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CEOs Confident But Naive About Cyber Defense Strategies

Posted on 12.18.2016

Cybersecurity analytics solution RedSeal has found that more than 80 percent of CEOs are very confident in their cybersecurity strategies, despite security incidents surging 66 percent year over year since 2009.

"CEOs are underestimating their companies' cyber vulnerabilities," said Ray Rothrock, chairman and CEO of RedSeal. "Their confidence does not square with what we observe. Cyber-attacks are up and financial losses associated with these attacks are increasing dramatically." Specifically, PricewaterhouseCoopers' 2015 Global State of Information Security Survey projected that financial losses from cyber-attacks will jump from $500 billion in 2014 to more than $2 trillion in 2018.


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The study found that, while 87 percent of CEOs agree that they need a better way to measure the effectiveness of their cybersecurity investments, 84 percent still plan to increase their spending in the next year. A trend reiterated by IDC's Oct. 2016 prediction that organizations will spend $101.6 billion on cybersecurity software, services, and hardware in 2020, a 38 percent increase from its 2016 spend projections.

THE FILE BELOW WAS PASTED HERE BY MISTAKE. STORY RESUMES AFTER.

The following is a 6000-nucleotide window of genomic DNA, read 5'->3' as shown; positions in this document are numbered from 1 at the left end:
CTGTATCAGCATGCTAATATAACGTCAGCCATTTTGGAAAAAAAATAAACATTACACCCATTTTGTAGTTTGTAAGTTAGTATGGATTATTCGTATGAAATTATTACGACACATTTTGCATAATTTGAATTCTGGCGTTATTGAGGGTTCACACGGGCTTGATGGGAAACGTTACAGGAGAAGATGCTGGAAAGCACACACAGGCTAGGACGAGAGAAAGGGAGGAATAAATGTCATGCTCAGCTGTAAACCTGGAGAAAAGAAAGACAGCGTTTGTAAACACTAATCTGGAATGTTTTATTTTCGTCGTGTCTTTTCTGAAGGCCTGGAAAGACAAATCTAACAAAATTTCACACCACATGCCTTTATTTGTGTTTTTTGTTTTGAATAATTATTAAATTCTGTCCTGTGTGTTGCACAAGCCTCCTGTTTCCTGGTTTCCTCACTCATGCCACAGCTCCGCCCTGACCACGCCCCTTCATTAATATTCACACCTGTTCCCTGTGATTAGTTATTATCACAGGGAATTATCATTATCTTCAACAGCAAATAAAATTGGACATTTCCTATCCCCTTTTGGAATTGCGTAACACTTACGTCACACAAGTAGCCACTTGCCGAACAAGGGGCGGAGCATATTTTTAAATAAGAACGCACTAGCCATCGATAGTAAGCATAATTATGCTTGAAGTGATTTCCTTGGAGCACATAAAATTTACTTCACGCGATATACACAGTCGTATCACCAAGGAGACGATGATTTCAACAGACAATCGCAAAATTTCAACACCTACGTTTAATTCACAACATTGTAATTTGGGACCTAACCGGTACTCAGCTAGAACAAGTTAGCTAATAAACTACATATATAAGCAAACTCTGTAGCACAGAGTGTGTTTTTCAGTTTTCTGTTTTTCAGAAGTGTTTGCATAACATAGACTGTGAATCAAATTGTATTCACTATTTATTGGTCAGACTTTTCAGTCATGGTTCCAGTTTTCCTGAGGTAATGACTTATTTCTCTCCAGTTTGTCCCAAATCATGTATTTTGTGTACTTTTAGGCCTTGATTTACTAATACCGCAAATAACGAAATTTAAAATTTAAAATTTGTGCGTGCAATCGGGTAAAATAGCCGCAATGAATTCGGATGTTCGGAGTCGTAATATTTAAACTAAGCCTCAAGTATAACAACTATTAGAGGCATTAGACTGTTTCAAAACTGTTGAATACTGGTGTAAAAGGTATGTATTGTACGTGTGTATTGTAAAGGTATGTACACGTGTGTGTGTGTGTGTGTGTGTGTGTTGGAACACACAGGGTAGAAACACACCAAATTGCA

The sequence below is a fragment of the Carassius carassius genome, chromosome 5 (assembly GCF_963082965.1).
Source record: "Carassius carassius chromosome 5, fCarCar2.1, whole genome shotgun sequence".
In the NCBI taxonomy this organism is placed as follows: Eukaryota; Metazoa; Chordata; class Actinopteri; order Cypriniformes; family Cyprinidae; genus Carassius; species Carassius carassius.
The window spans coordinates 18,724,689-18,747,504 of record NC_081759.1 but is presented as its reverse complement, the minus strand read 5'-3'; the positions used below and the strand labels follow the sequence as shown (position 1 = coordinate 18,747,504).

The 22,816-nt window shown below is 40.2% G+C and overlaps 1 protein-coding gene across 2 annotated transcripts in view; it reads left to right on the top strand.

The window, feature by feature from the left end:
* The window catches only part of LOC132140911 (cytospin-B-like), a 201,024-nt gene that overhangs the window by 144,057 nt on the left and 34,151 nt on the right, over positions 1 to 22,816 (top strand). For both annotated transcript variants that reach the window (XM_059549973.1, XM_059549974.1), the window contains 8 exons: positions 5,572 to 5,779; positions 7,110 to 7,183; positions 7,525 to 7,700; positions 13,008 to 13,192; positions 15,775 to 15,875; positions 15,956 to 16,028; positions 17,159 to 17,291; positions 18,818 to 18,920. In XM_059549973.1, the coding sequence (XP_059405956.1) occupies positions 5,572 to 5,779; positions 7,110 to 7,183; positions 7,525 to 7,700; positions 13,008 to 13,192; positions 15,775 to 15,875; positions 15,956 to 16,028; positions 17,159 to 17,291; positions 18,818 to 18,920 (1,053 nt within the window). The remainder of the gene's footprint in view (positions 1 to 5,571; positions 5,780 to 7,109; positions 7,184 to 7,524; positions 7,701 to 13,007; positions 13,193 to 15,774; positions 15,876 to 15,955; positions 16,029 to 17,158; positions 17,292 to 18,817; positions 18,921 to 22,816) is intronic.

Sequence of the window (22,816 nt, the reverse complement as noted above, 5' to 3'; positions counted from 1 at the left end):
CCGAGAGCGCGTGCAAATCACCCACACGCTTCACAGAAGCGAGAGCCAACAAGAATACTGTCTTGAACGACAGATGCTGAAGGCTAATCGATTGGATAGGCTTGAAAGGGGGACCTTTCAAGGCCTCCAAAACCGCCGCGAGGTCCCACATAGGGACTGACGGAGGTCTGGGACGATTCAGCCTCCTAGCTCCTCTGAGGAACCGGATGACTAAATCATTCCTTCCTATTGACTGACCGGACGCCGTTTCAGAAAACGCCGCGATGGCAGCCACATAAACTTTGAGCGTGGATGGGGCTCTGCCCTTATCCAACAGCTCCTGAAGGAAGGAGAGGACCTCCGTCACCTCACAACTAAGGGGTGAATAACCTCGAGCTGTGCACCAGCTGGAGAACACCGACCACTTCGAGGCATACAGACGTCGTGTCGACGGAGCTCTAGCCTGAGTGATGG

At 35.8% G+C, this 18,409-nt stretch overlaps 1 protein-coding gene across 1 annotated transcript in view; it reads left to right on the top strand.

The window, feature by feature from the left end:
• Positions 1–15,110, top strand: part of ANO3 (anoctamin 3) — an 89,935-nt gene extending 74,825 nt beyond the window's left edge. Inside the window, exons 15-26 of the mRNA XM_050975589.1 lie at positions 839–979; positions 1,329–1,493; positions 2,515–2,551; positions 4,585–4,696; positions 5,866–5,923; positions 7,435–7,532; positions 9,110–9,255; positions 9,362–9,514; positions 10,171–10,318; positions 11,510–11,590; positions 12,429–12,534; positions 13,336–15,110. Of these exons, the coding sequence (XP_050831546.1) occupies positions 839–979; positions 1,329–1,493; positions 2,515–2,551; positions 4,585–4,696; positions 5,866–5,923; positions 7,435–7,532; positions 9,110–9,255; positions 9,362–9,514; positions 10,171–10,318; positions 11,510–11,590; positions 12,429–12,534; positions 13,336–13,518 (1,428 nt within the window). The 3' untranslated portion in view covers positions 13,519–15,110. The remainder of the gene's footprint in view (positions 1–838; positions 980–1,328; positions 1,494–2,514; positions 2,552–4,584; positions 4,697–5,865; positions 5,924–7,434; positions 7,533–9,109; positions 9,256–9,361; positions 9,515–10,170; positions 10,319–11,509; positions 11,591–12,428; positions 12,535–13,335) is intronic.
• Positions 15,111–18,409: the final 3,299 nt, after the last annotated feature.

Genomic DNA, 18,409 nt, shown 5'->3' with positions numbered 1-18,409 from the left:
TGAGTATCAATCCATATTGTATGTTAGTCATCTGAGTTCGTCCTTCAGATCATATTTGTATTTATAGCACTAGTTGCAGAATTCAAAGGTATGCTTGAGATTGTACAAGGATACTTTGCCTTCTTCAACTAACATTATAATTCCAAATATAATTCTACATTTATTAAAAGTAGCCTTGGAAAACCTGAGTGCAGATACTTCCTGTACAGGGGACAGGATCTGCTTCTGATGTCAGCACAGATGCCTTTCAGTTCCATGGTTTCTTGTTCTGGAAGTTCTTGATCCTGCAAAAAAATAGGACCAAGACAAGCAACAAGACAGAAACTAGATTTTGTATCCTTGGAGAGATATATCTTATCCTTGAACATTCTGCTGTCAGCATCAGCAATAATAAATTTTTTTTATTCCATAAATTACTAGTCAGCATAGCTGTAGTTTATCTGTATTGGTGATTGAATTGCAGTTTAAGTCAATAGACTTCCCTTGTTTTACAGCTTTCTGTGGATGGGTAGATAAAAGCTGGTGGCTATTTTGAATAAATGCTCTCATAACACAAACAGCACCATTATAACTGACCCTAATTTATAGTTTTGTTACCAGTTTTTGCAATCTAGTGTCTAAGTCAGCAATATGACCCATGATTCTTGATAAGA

"We've reached an inflection point where cyber security strategies and investments have underperformed for an extended period of time. Analysts estimate that cyber losses are now growing more than twice as fast as the spend on security," continued Rothrock. "To stem this tide, CEOs and boards need more effective metrics to understand the real-time health and function of their network, and to more clearly manage and measure their cyber strategies and investments."

Even though security budgets are at an unprecedented high, nearly three out of four CEOs report the metrics they receive lack meaning or context. Most (79 percent) agree their reports are too difficult to understand, and 87 percent need a better way to measure whether cybersecurity investments are effective. In addition, they cite a lack of timeliness (51 percent) as well as only receiving reports in times of crisis (50 percent) as significant challenges.

 

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